I have endured auditory and visual hallucinations, paranoid thoughts, and depressive symptoms since the age of 6 (some 40 years ago), and was formally diagnosed with schizoaffective disorder, depressive type in young adulthood. I chose not to surrender to my illness, but instead to wage a war against my symptoms. And I felt that I was winning that war until I chose to leave a successful but stressful career (built over a period of 25 years) to restore my health and my quality of life.

Cognitive Predictors of Work Among Social Security Disability Insurance Beneficiaries With Psychiatric Disorders Enrolled in IPS Supported Employment

Thu, 31 Aug 2017 00:00:00 GMT

Background: Impaired cognitive functioning is a significant predictor of work dysfunction in schizophrenia. Less is known, however about relationships of cognition and work in people with less severe disorders with relatively normal cognitive functioning. Methods: This secondary analysis evaluated cognitive predictors of work in Social Security Disability Insurance (SSDI) beneficiaries with a recent work history who were randomized to receive mental health services, supported employment, and freedom from work disincentives over a 2-year study period in the Mental Health Treatment Study. Of the 1045 participants randomized to the treatment package, 945 (90.4%) received a cognitive assessment at study entry. Competitive work activity was evaluated using a computer-assisted timeline follow-back calendar at baseline and quarterly for 24 months. Results: Mood disorders were the most common psychiatric diagnoses (64.9%), followed by schizophrenia or schizoaffective disorder (35.1%). Tobit regression analyses predicting the average number of hours worked per week, controlling for demographic characteristics, diagnosis, and work history indicated that the cognitive composite score (P < .01) and verbal learning subscale scores (P < .001) were associated with fewer hours of weekly work over the study period. Conclusions: Cognitive functioning predicted work over 2 years in SSDI beneficiaries with mood or schizophrenia-spectrum disorders who were receiving supported employment and mental health interventions, despite a relative absence of cognitive impairment in the study participants. The findings suggest cognitive functioning contributes to competitive work outcomes in persons with psychiatric disorders who have relatively unimpaired cognitive abilities, even under optimal conditions of treatment and vocational support.

The Potential of Cannabidiol Treatment for Cannabis Users With Recent-Onset Psychosis

Fri, 11 Aug 2017 00:00:00 GMT

A major factor associated with poor prognostic outcome after a first psychotic break is cannabis misuse, which is prevalent in schizophrenia and particularly common in individuals with recent-onset psychosis. Behavioral interventions aimed at reducing cannabis use have been unsuccessful in this population. Cannabidiol (CBD) is a phytocannabinoid found in cannabis, although at low concentrations in modern-day strains. CBD has a broad pharmacological profile, but contrary to ∆9-tetrahydrocannabinol (THC), CBD does not activate CB1 or CB2 receptors and has at most subtle subjective effects. Growing evidence indicates that CBD acts as an antipsychotic and anxiolytic, and several reports suggest neuroprotective effects. Moreover, CBD attenuates THC’s detrimental effects, both acutely and chronically, including psychotogenic, anxiogenic, and deleterious cognitive effects. This suggests that CBD may improve the disease trajectory of individuals with early psychosis and comorbid cannabis misuse in particular—a population with currently poor prognostic outcome and no specialized effective intervention.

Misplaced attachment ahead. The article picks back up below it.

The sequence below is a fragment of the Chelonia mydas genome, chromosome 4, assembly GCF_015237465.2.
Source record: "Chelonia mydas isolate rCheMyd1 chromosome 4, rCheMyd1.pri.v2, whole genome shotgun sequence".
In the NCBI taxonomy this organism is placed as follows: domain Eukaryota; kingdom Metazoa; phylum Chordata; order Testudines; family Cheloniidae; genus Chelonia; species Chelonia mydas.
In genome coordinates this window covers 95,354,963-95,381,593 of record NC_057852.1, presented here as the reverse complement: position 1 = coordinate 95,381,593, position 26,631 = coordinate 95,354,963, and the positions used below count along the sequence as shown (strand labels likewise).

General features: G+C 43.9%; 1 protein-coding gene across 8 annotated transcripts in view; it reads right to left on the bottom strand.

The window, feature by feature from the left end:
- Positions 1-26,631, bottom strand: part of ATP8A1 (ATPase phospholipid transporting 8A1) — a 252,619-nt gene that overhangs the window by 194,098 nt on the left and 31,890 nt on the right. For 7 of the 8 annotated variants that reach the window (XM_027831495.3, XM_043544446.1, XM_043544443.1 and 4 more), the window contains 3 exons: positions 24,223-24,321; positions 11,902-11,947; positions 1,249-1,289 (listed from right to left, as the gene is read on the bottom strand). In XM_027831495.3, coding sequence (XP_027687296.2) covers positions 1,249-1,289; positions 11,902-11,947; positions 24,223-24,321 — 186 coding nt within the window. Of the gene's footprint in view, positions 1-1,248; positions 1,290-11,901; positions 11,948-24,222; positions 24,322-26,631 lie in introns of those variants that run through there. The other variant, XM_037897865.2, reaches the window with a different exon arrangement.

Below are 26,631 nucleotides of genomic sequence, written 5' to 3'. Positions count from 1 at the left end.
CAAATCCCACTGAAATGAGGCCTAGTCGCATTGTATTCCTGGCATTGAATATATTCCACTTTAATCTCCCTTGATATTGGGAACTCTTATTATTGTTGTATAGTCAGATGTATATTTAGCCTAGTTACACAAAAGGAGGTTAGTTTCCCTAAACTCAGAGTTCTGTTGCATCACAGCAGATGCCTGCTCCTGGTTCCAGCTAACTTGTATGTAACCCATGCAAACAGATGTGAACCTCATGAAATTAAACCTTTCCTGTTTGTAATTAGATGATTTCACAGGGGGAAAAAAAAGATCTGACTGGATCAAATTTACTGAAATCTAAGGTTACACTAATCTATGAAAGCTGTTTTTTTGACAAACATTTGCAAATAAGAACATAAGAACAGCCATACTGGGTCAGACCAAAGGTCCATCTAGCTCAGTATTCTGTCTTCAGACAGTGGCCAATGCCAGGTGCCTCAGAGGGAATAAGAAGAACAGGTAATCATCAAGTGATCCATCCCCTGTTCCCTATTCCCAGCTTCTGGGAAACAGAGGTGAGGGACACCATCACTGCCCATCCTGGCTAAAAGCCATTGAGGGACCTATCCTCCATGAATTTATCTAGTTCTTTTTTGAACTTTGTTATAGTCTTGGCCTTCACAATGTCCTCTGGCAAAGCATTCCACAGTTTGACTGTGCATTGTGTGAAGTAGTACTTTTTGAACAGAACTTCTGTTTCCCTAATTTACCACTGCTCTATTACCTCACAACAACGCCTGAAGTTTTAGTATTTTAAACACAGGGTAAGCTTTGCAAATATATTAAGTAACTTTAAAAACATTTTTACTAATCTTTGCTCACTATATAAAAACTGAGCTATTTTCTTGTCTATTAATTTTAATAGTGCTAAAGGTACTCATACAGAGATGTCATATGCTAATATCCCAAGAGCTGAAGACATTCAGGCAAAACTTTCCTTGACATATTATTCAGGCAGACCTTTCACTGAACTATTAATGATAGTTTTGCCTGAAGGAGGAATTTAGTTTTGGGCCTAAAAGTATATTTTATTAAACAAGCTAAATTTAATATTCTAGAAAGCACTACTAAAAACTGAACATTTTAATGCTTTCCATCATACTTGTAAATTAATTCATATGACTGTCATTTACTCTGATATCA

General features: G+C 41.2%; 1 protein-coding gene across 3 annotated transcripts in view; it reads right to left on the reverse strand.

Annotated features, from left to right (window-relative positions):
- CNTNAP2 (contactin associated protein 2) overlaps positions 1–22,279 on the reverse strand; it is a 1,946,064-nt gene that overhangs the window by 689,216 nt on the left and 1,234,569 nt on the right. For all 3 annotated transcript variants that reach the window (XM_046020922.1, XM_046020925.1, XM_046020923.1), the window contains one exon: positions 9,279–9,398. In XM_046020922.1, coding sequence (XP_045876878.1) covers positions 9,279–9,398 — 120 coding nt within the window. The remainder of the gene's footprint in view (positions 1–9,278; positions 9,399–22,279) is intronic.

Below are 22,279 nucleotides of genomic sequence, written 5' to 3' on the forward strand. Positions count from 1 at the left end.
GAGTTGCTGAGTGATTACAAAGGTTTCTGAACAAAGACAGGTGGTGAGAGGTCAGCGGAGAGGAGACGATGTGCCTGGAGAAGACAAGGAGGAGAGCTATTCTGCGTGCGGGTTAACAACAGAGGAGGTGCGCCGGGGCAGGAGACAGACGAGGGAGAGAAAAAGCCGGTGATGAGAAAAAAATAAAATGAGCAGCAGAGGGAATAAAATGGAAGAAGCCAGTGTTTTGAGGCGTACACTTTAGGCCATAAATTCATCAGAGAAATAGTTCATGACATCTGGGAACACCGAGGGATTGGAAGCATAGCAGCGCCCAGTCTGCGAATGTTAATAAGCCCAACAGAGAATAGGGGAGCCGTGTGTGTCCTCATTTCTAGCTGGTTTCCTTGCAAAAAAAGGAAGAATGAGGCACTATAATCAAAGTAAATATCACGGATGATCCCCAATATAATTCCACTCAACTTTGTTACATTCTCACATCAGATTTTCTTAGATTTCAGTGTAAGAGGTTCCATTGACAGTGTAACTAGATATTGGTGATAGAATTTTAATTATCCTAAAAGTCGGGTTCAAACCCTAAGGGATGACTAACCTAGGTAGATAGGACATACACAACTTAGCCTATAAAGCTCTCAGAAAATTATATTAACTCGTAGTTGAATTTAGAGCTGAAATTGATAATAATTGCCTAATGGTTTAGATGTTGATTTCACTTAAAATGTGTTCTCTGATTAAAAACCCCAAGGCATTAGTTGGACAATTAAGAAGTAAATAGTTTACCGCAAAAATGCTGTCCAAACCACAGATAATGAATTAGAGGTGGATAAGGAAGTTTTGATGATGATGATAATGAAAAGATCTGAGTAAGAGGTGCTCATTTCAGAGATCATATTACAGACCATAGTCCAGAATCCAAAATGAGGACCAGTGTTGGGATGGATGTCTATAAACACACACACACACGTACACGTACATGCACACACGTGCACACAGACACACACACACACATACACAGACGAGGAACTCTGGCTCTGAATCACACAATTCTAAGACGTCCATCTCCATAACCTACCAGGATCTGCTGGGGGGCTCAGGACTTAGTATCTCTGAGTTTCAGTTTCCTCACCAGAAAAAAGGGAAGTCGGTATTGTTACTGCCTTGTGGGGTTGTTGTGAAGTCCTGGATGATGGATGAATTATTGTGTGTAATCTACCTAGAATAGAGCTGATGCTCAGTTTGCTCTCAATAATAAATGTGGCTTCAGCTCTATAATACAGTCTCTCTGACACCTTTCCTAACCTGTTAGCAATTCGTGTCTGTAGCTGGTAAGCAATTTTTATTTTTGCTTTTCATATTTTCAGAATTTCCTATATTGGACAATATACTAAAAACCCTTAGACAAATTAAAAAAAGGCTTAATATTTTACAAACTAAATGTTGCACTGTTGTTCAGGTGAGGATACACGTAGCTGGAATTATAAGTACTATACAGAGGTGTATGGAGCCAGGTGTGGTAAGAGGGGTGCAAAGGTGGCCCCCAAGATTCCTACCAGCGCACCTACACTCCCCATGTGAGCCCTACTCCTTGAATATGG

Improving Work Outcome in Supported Employment for Serious Mental Illness: Results From 2 Independent Studies of Errorless Learning

Wed, 26 Jul 2017 00:00:00 GMT

Heterogeneity in work outcomes is common among individuals with serious mental illness (SMI).
In 2 studies, we sought to examine the efficacy of adding errorless learning, a behavioral training intervention, to evidence-based supported employment to improve SMI work outcomes. Work behavior problems were targeted for intervention. We also explored associations between early work behavior and job tenure.
For both studies (VA: n = 71; community mental health center: n = 91), randomization occurred at the time of job obtainment with participants randomized (1:1) to either errorless learning plus ongoing supported employment or ongoing supported employment alone and then followed for 12 months. Dependent variables included job tenure, work behavior, and hours worked and wages earned per week. For the primary intent-to-treat analyses, data were combined across studies.
Findings revealed that participants in the errorless learning plus supported employment group stayed on their jobs significantly longer than those in the supported employment alone group (32.8 vs 25.6 wk). In addition, differential treatment effects favoring errorless learning were found on targeted work behavior problems (50.5% vs 27.4% improvement from baseline to follow-up assessment). There were no other differential treatment effects. For the prediction analyses involving work behavior, social skills explained an additional 18.3% of the variance in job tenure beyond levels of cognition, symptom severity, and past work history.
These data support errorless learning as an adjunctive intervention to enhance supported employment outcomes and implicate the relevance of workplace social difficulties as a key impediment to prolonged job tenure.